The effect of hand hygiene on illness rate among students in university residence halls. Am J Infect Control 2003;31:364-70.
Boyce JM, Pittet D; Healthcare Infection Control Practices Advisory Committee; HICPAC/SHEA/APIC/IDSA Hand Hygiene Task Force. Guideline for Hand Hygiene in Health-Care Settings. Recommendations of the Healthcare Infection Control Practices Advisory Committee and the HICPAC/SHEA/APIC/IDSA Hand Hygiene Task Force. Society for Healthcare Epidemiology of America/Association for Professionals in Infection Control/Infectious Diseases Society of America. MMWR Recomm Rep 2002;51:1-45.
Reynolds SA, Levy F, Walker ES. Hand sanitizer alert. Emerg Infect Dis 2006;12:527-9.
National Committee for Clinical Laboratory Standards. Performance Standards for Antimicrobial Susceptibility Testing; Ninth Informational Supplement (document M100-S9). Vol. 19. Wayne, Pennsyslvania: NCCLS; 1999.
Cheesbrough M. District Laboratory Practice in Tropical Countries.
ed. New York: Cambridge University Press; 2006. p. 137.
Vandepitte J, Verhaegen J, Engbaek K, Rohner P, Piot P, Heuck CC. Basic Laboratory Procedures in Clinical Bacteriology. 2 nd
ed. Geneva: WHO; 2003.
Bauer AW, Kirby WM, Sherris JC, Turck M. Antibiotic susceptibility testing by a standardized single disk method. Am J Clin Pathol 1966;45:493-6.
Valgas C, De Souza SM, Smania EF, Smania A. Screening methods to determine antibacterial activity of natural products. Braz J Microbiol 2007;38:369-80.
Kimura AC, Johnson K, Palumbo MS, Hopkins J, Boase JC, Reporter R, et al.
Multistate shigellosis outbreak and commercially prepared food, United States. Emerg Infect Dis 2004;10:1147-9.
Kar A. Pharmaceutical Microbiology. Delhi: New Age International (P) Ltd, Publishers; 2008. p. 216-7.
Aravind S, Gopikrishna V, Kandaswamy D, Jeyavel RK. Comparative evaluation of the antimicrobial efficacy of five endodontic root canal sealers against Enterococcus faecalis
and Candida albicans
. J Conserv Dent 2006;9:2-12.
Pumarola J, Berastegui E, Brau E, Canalda C, Jiménez de Anta MT. Antimicrobial activity of seven root canal sealers. Results of agar diffusion and agar dilution tests. Oral Surg Oral Med Oral Pathol 1992;74:216-20.
Reena Rajkumari B. Evaluation of the efficacy of six different hand sanitizers commonly available on the Indian market. Int J Pharm Biol Sci 2015;6:984-91.
Oke MA, Bello AB, Odebisi MB, El-Imam AM, Kazeem MO. Evaluation of antibacterial efficacy of some alcohol-based hand sanitizers sold in Ilorin (North-central Nigeria). Ife J Sci 2013;15:111-7.
Hilburn J, Hammond BS, Fendler EJ, Groziak PA. Use of alcohol hand sanitizer as an infection control strategy in an acute care facility. Am J Infect Control 2003;31:109-16.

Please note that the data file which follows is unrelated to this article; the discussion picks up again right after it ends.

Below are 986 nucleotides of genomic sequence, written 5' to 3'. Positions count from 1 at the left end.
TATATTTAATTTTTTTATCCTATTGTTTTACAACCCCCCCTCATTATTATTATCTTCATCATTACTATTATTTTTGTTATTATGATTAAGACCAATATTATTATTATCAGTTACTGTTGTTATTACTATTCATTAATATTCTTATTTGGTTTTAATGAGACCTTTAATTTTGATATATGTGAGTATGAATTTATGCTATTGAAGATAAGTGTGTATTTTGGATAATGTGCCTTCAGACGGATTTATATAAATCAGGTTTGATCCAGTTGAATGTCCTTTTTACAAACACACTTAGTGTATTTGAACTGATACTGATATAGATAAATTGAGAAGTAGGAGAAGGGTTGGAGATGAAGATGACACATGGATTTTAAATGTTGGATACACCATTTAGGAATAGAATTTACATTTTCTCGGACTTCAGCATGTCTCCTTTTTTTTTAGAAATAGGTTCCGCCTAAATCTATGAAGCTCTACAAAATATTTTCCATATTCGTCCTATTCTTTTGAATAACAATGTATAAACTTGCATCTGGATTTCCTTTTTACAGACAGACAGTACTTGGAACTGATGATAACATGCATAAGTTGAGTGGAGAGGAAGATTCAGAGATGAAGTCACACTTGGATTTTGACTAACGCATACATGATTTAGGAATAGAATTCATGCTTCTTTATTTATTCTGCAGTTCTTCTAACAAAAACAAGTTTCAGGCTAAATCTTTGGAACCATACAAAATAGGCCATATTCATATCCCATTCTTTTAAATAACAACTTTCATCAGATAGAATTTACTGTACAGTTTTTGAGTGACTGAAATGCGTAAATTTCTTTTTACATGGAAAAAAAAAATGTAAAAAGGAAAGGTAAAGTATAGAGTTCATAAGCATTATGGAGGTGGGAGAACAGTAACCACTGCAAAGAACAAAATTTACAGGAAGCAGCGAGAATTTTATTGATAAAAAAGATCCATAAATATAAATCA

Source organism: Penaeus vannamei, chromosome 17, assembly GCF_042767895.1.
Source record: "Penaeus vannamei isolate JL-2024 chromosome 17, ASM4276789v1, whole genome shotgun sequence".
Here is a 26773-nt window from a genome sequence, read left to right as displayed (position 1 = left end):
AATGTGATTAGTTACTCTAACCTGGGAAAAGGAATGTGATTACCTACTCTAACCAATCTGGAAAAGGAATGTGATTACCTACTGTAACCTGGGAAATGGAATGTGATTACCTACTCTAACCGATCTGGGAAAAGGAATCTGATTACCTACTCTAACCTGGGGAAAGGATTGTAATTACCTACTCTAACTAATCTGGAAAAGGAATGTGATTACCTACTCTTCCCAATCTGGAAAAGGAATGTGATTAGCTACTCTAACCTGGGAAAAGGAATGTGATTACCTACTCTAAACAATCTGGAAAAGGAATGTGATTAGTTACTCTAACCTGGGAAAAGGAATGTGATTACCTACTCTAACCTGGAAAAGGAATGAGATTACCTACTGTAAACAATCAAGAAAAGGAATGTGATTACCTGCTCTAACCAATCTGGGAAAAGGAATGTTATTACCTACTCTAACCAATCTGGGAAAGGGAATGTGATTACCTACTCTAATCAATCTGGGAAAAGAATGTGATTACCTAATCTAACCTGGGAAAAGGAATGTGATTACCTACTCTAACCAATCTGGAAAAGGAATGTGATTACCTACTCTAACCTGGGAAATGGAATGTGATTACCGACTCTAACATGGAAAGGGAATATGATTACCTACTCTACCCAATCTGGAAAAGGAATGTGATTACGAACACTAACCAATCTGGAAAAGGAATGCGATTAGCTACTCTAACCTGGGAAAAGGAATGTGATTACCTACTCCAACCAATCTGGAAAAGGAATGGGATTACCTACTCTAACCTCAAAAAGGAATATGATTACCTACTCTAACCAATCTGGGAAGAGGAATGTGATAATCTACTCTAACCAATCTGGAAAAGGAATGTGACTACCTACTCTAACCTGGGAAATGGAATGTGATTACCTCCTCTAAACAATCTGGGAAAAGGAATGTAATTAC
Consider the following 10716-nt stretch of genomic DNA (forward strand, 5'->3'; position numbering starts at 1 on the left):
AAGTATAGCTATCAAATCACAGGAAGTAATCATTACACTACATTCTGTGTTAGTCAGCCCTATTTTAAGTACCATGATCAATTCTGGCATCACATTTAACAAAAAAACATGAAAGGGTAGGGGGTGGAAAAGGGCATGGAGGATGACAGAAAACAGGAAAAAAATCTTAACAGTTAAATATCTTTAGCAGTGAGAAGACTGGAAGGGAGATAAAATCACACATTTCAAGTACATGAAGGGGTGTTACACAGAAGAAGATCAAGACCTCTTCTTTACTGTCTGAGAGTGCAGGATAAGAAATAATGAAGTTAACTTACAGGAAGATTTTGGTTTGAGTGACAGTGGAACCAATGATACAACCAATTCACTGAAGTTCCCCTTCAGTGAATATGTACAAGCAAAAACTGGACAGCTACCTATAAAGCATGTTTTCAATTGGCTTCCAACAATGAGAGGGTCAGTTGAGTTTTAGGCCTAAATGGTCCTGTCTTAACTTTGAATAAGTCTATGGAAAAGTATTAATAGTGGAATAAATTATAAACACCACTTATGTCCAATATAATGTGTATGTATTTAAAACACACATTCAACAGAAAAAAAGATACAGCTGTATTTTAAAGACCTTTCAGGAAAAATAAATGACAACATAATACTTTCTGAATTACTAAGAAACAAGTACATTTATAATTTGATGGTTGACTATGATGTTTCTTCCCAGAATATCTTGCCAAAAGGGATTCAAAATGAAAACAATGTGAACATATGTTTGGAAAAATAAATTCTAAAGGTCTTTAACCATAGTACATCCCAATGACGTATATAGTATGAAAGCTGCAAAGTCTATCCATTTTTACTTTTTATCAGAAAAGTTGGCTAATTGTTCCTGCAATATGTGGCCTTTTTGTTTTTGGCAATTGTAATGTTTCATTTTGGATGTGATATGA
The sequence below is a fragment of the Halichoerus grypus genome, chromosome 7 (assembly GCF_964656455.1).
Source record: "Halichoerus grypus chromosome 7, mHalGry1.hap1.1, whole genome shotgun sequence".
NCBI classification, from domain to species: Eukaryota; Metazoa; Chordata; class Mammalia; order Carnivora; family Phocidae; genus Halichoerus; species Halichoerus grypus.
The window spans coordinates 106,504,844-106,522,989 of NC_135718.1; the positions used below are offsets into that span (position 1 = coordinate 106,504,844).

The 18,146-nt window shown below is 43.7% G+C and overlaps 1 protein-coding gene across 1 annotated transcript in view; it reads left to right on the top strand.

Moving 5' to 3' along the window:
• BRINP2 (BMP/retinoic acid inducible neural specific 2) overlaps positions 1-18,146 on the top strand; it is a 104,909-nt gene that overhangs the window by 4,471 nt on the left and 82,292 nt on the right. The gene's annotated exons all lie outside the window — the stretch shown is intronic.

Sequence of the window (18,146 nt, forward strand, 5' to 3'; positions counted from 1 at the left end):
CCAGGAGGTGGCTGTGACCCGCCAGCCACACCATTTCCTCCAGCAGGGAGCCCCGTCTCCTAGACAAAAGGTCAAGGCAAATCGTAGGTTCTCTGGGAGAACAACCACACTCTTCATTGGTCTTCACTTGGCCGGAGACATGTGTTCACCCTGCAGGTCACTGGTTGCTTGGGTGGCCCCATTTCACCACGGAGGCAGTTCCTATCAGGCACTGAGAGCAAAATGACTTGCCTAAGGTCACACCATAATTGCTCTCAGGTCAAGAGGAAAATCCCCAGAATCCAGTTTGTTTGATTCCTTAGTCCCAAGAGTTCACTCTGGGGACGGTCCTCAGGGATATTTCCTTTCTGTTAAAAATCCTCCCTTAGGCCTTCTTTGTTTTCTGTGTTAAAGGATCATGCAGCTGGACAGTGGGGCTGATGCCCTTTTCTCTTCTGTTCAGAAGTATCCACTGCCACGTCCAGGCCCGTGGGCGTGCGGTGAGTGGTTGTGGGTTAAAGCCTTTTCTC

Vessey JA, Sherwood JJ, Warner D, Clark D. Comparing hand washing to hand sanitizers in reducing elementary school students′ absenteeism. Pediatr Nurs 2007;33:368-72.
[Figure 1], [Figure 2], [Figure 3], [Figure 4], [Figure 5]
[Table 1], [Table 2], [Table 3], [Table 4], [Table 5]
|This article has been cited by|
||Allotments in the Future: Building Resilience to Climate Change through Improved Site Design and Efficient Water Practices
| ||Sarah M. Ayling,Neil Phillips,Sarah Bunney |
| ||Water. 2021; 13(11): 1457 |
|[Pubmed] | [DOI]|
||Formulation and Evaluation of Alcohol-Free Hand Sanitizer Gels to Prevent the Spread of Infections during Pandemics
| ||Rayan Y. Booq,Abdullah A. Alshehri,Fahad A. Almughem,Nada M. Zaidan,Walaa S. Aburayan,Abrar A. Bakr,Sara H. Kabli,Hassa A. Alshaya,Mohammed S. Alsuabeyl,Essam J. Alyamani,Essam A. Tawfik |
| ||International Journal of Environmental Research and Public Health. 2021; 18(12): 6252 |
|[Pubmed] | [DOI]|
||Evaluating the Antimicrobial Properties of Commercial Hand Sanitizers
| ||M. Chojnacki,C. Dobrotka,R. Osborn,W. Johnson,M. Young,B. Meyer,E. Laskey,R. A. F. Wozniak,S. Dewhurst,P. M. Dunman,Patricia A. Bradford |
| ||mSphere. 2021; 6(2) |
|[Pubmed] | [DOI]|
||Hand Sanitizer an Alternative to Hand Washing—A Review of Literature
| ||Pallavi Singh,Ipshita Potlia,Shitanshu Malhotra,Himangi Dubey,Himanshu Chauhan |
| ||Journal of Advanced Oral Research. 2020; 11(2): 137 |
|[Pubmed] | [DOI]|
||Comparative Efficacy of Hand Disinfection Potential of Hand Sanitizer and Liquid Soap among Dental Students: A Randomized Controlled Trial
| ||G Anitha,Mahesh R Khairnar,Tanushri M Dalvi,Shrivardhan Kalghatgi,Uma V Datar,Umesh Wadgave,Shrushti Shah,Lucky Preet |
| ||Indian Journal of Critical Care Medicine. 2020; 24(5): 336 |
|[Pubmed] | [DOI]|
||A Review of Current Interventions for COVID-19 Prevention
| ||Deepak Pradhan,Prativa Biswasroy,Pradeep Kumar naik,Goutam Ghosh,Goutam Rath |
| ||Archives of Medical Research. 2020; |
|[Pubmed] | [DOI]|
||COMPARATIVE ANALYSIS OF ANTIMICROBIAL AND FUNGICIDAL ACTIVITY OF COMMONLY AVAILABLE HAND SANITIZERS AND ANTIBACTERIAL WET WIPES ON UKRAINIAN MARKET
| ||Nadiia Lekhniuk,Solomiia Mykytiuk,Roksolana Konechna,Roksolana Shykula,Olena Korniychuk,Yulian Konechnyi |
| ||Proceedings of the Shevchenko Scientific Society. Medical Sciences. 2020; 59(1) |
|[Pubmed] | [DOI]|
||Hand Sanitizers: A Review of Ingredients, Mechanisms of Action, Modes of Delivery, and Efficacy Against Coronaviruses
| ||Andrew P. Golin,Dexter Choi,Aziz Ghahary |
| ||American Journal of Infection Control. 2020; |
|[Pubmed] | [DOI]|
||Comparing the antimicrobial efficacy of different hand sanitizers: An In vitro Study
| ||Priyanka Kotia,BhuvanDeep Gupta,Rahul Gupta,Abhinav Sharma,Kirti Raina,Insha Nissar |
| ||Journal of Indian Association of Public Health Dentistry. 2019; 17(3): 253 |
|[Pubmed] | [DOI]|
||Microbiological risk assessment and simple cost-effective ways to reduce the risk in bulk food bags manufacturing company
| ||Sharmin Zaman,Sunzid Ahmed,Md.Raihan Kabir,Md.Latiful Bari |
| ||Journal of Food Safety. 2018; 38(5): e12497 |
|[Pubmed] | [DOI]|